Search results and study selection
The search and study selection process is detailed in the PRISMA flow chart (Fig. 1). The review identified 1462 references through database searching. After screening and full article assessment, 13 studies met inclusion criteria for the review.
The 13 included studies were published between 2004 and 2018. Seven of the studies exclusively focused on university students [30,31,32,33,34,35,36]. Not all of these studies provided details of the age of participants, but in those studies where age demographics were provided it ranged from 18 to 33 years. Of the remaining studies, all but one focussed on a specific age demographic. Three focused on young people including students [37,38,39], and two focused on individuals in midlife [40, 41]. Lastly, one study focused on a specific occupation, looking at nightlife entertainers, and these participants were aged 20 to 49 years .
Of the seven studies examining university students, the universities were in the following locations: the south of England ; East Midlands ; West Midlands ; North West England ; and North England . In addition, one study reported the university was in England , and one study recruited from three universities in England and Wales . Of the six non-student studies, three recruited participants from the west of Scotland [40,41,42], and one each in South East England  and South West England . The remaining study reported that the ‘vast majority’ of participants resided in London .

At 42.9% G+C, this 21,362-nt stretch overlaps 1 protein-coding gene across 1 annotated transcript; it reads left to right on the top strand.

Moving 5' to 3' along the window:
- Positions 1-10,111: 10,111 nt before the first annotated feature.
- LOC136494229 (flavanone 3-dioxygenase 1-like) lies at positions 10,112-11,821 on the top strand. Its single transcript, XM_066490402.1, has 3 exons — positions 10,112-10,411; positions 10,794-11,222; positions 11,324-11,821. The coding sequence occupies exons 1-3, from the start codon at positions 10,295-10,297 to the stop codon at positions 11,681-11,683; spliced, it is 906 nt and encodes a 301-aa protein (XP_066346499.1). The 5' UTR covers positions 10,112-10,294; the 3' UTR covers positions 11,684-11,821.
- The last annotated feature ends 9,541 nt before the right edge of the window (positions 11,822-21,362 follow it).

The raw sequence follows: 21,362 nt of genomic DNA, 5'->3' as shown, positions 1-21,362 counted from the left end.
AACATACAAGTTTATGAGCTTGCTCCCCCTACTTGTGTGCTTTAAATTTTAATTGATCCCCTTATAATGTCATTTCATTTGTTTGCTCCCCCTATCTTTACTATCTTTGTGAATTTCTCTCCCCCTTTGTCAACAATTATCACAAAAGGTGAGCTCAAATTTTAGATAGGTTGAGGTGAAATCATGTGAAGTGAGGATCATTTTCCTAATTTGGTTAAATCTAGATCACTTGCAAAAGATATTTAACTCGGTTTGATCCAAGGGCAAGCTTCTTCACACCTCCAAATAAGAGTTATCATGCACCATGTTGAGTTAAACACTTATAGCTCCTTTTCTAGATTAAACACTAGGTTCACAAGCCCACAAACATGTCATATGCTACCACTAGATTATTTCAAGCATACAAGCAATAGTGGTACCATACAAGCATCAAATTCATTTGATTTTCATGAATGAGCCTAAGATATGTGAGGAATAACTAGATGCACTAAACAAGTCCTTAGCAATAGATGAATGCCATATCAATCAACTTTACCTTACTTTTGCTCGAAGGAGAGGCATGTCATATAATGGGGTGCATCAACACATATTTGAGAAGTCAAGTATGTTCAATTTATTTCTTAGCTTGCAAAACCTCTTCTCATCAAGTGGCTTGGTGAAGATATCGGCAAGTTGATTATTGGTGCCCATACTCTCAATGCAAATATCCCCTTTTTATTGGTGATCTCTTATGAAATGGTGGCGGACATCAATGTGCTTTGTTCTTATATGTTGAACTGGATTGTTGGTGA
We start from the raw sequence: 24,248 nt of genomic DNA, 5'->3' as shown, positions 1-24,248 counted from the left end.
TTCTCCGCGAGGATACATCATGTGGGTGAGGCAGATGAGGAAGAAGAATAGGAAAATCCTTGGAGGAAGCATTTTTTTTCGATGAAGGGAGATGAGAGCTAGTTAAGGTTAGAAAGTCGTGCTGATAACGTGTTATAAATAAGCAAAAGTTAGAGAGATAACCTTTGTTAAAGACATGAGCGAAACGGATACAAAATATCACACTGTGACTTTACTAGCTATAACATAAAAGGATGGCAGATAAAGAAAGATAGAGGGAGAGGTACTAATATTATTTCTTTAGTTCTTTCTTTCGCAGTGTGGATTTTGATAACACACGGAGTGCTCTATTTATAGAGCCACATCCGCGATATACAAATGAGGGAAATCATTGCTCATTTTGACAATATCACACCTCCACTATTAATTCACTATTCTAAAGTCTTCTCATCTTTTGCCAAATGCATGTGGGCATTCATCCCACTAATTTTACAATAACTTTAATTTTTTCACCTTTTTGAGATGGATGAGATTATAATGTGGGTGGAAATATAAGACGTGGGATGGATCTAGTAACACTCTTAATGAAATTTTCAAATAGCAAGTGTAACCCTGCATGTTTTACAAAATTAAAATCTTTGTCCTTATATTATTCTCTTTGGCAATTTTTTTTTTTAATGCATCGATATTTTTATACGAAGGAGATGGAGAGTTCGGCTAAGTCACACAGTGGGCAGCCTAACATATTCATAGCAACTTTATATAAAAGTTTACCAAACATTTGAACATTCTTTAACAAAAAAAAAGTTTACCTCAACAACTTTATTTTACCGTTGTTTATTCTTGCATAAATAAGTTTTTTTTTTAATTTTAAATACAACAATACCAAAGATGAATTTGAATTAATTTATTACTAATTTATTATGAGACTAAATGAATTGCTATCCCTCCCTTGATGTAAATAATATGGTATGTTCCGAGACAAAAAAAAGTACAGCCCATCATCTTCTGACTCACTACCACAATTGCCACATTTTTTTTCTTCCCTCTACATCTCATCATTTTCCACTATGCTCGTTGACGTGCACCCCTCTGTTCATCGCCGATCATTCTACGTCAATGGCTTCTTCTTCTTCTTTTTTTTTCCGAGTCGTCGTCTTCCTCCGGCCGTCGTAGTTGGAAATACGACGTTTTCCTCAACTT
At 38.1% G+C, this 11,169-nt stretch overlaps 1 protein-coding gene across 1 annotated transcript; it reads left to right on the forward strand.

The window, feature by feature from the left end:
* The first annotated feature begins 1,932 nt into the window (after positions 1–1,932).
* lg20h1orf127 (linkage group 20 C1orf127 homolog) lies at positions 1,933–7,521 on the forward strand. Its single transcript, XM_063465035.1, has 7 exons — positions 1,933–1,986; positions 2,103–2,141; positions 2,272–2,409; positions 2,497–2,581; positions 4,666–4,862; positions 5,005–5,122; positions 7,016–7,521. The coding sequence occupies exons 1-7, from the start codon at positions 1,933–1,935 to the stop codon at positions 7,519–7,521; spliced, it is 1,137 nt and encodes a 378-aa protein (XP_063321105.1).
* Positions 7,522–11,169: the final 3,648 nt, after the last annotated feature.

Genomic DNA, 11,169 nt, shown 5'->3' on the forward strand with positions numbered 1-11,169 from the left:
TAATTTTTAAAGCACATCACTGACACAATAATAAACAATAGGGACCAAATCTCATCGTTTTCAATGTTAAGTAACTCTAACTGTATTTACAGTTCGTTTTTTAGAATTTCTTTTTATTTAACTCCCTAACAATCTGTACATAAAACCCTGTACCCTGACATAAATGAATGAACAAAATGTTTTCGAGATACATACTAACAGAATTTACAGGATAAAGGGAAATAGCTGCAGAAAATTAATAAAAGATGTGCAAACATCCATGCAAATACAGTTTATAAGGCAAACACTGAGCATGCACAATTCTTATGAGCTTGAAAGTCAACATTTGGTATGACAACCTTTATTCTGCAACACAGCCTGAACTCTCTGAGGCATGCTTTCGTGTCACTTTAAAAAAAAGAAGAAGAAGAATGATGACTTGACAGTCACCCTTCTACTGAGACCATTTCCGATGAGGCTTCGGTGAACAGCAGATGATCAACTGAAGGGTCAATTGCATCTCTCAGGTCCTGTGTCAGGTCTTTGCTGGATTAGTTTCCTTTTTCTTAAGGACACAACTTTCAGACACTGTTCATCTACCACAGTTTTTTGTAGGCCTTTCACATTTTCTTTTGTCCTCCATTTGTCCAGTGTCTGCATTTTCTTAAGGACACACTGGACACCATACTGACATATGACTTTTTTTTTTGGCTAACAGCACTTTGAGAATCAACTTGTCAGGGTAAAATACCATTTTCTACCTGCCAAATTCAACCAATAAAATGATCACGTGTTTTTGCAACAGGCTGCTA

The majority of studies (ten out of 13) included both male and female participants. Two studies examined females only [31, 34], and one males only . Four studies examined light or non-drinkers [33, 34, 37, 38], the remaining nine studies included participants with a range of drinking profiles.
Eight studies employed interviews for data collection [32,33,34,35, 37,38,39, 42], three used focus groups [31, 40, 41], one used a narrative question as part of a questionnaire , and one used both interviews and a narrative question as part of a questionnaire .
The assessed quality of studies ranged from a score of ten to 17 out of a maximum of 20 using the operationalised Critical Appraisal Skills Programme (CASP) checklist. We judged a study as being of higher quality if it scored 15 or more, and lower quality if scoring less than 15. Using this classification, six studies were of higher quality [32,33,34, 37, 40, 41] and seven were of lower quality [30, 31, 35, 36, 38, 39, 42]. A weight of evidence was then applied using these quality assessments, with greater weight given to studies of higher quality. Table 2 provides further details on study characteristics.